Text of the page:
The jingoism, or super-patriotism, stirred by government propaganda, the perceived need to pull together during a time of national crisis, led to the severe repression of those institutions and persons perceived as not fully supporting the war effort.

Tuesday, September 21, 2010

Jane Addams and the Progressive Woman

I. Her Early Life

A. Birth--Jane Addams was born September 6, 1860, in Cedarville, Illinois

B. Mother-- Sarah Weber Addams, born 1817. Sarah's  father, Col. George Weber, owned a successful milling business in Kriedersville, Pennsylvania.

C. Father--John Huy Addams, born in 1822 near Reading, Pennsylvania, to Samuel and Catherine Huy Addams.

1. 7th of 10 children, 3rd son.

2. Apprenticed to Evan Reiff, a flour miller, at the age of 18. Reiff's mill was located in Ambler, Pennsylvania, near Philadelphia

3. Married Sarah Weber in the summer of 1844. After a honeymoon stop in Niagara Falls, the couple continued west to Illinois. John Addams had received a $4000 loan from his father (approximately $90,000 in today's money) to establish a mill to provide for himself and his family. After months of scouting locations, Addams chose to buy a mill that he refurbished  in Cedarville. To pay off this loan, Addams dedicated himself to long hours of work.

4. Raising a Family--John and Sarah Addams had eight children together (only four lived into adulthood, however), with Jane the youngest. Sarah Addams died during her ninth pregnancy, suffering undiagnosed internal bleeding after a fall, when Jane was only two. Jane Addams became extremely close to her father as a result, and he in turn doted on her. John Addams remarried Anna Haldeman when Jane was eight (and as his eldest daughter, Mary, who had born the major responsibility for the day-to-day care of young Jane, left home after her marriage). Anna Haldeman brought two sons of her own to the marriage, Harry and George. The younger of the two boys, George, was Jane's age.

II. The Rockford Seminary-was established in 1847 in Rockford, Illinois, as the female school companion for Beloit College, across the Illinois-Wisconsin border in Beloit, Wisconsin

A. Missionary Purpose--The purpose of Rockford Seminary, in the eyes of founder Anne Sill, was to turn out educated female missionaries; the only way open to achieving this when the school was founded, however, was to turn out educated wives of missionaries.

B. The Addams/Sill Relationship--Jane Addams chafed against the restrictions placed on students at Rockford Seminary, and at times her relationship with Sill was quite frosty. Sill saw in Addams a means to achieve her ultimate goal, and worked very hard at keeping her at the school--eventually offering Addams the first baccalaureate degree that Rockford granted.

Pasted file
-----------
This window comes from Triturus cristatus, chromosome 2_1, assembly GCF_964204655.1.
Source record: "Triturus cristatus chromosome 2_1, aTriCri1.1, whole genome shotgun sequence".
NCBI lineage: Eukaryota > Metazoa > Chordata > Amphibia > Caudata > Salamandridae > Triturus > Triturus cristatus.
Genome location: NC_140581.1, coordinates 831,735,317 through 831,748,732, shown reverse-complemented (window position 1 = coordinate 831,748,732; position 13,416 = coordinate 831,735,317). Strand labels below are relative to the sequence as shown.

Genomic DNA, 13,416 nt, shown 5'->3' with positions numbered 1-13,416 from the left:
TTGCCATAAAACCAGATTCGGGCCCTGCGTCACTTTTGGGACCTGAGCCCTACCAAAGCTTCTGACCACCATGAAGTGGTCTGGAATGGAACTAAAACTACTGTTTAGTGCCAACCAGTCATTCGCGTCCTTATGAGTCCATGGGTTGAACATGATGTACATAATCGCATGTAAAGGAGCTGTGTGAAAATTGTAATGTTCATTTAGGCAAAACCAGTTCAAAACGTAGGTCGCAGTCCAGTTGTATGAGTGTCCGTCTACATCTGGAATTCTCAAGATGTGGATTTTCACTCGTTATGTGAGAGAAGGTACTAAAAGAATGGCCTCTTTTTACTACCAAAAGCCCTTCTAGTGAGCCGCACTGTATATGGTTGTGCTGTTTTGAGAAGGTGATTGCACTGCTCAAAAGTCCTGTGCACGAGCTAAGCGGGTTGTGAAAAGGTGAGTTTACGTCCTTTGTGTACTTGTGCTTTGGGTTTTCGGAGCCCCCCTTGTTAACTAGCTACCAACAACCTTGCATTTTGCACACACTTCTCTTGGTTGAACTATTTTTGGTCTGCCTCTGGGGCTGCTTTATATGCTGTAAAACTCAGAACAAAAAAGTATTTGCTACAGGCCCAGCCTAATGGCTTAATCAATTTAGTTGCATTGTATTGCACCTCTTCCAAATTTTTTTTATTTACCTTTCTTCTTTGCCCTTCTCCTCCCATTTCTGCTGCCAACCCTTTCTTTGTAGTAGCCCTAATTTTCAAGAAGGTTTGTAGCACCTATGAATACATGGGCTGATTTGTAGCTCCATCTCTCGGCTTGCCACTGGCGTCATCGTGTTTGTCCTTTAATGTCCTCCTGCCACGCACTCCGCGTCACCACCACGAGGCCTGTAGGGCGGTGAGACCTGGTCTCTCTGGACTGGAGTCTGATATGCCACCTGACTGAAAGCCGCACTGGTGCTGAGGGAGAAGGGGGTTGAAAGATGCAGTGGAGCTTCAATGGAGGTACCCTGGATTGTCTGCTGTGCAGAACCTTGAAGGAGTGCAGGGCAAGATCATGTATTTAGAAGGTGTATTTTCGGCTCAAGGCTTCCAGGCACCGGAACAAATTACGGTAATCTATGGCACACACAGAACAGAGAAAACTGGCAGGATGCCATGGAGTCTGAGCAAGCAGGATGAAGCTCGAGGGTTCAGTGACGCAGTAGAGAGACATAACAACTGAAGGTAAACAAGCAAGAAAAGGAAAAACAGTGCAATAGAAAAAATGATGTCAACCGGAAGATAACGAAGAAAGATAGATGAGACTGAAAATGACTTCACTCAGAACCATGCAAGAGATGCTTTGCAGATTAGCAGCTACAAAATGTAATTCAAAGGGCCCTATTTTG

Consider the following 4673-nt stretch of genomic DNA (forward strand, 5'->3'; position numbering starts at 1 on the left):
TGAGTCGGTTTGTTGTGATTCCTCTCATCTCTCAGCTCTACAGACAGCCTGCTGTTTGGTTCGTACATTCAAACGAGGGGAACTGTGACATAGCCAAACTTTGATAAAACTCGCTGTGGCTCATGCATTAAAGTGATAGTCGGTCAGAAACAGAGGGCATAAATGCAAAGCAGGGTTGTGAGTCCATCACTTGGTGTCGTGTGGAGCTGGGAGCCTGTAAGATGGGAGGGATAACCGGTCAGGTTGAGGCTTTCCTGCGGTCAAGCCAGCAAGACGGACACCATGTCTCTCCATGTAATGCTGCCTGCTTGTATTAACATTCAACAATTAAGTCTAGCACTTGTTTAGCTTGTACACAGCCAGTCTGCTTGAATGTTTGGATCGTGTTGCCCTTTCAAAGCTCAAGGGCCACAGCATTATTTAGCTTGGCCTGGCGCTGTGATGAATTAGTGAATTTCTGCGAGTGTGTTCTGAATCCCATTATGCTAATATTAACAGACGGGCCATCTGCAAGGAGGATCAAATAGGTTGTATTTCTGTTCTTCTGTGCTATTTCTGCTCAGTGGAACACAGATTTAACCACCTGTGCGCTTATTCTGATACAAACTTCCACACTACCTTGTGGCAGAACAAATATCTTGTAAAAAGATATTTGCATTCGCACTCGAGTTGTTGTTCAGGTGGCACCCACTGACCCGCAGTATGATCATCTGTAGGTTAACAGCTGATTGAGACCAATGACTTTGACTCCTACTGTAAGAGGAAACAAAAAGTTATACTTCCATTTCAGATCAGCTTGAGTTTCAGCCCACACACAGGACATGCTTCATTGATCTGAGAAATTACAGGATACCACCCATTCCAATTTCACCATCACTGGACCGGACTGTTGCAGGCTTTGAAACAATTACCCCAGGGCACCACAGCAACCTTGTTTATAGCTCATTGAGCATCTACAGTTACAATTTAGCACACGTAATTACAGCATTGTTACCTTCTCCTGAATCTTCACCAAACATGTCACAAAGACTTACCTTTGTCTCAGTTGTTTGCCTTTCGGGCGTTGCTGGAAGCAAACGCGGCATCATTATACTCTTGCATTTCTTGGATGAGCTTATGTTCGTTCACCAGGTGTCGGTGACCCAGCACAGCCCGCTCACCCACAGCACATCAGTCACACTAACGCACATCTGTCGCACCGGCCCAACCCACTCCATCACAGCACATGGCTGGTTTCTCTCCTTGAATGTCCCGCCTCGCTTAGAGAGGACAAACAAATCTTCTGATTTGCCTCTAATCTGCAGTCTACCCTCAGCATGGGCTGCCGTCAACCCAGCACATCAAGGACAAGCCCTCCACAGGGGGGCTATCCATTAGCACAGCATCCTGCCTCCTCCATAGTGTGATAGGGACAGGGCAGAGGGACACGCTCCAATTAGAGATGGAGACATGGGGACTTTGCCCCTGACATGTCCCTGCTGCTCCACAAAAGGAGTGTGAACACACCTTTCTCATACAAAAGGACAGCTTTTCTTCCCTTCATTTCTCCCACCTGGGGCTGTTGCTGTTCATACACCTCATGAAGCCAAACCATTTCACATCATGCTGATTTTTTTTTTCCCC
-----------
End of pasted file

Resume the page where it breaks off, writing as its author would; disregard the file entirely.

III. The Loss of Her Father

A. Death of John Addams

1. Loss of her champion--John Addams respected his daughter's intelligence, and did much to foster its growth and development. Despite his rather conservative politics, he did not hesitate to provide Jane with the means to grow intellectually; his death meant that she no longer had his assurance that she could accomplish what she desired.

IV. The Family Claim

A. Anne Hardeman Addams--as the widow of John Addams, Anne now placed an emotional claim on Jane  to provided care and companionship for her.

1. Demanding personality--Anne's demanding and emotional personality (she was not on speaking terms with her eldest son at the time of the death of her husband because she was disappointed with his drinking habits) was in direct contrast to the personality of Jane's father.

2. Jane Addams Family Mediator--Jane returned to her former role in the family as the mediator of conflicts. It was she who prevailed upon her siblings and step-siblings to remain in contact with  "Ma."

3. Jane Addams Dutiful Daughter--Jane felt--had--an obligation as the unmarried daughter to care for her stepmother. This obligation was re-iterated by her stepmother on a number of occasions. In order  to accomplish this task, the unmarried daughter would be expected to sacrifice whatever plans she had for her own life in order to care for her aged parent.

B. Jane Addams Physical Debility--Jane suffered from Pott's Disease (like Theodore Roosevelt's older sister Anne), which left her with a slight curvature of the spine, and the life-long affliction of sciatica.

1. Marquette vacation--The reason the Addams family was in Marqette, Michigan, where John Addams was afflicted with appendicitis, was to allow Jane Addams time to regain her health.

2. Women's Medical College--enrollment was occasioned by the move in the fall of 1881to Philadelphia by her stepmother, rather than a burning desire on Jane's  part to become a doctor. In fact, the seven months in medical school proved to Jane that she had no interest in becoming a doctor.

3. George Hardeman's Romantic Interest--Jane largely avoided contact with George, her stepbrother, to avoid any intimation of romance,  despite what family legend on this matter might imply (which was largely that George pursued Jane, but that interest was not reciprocated).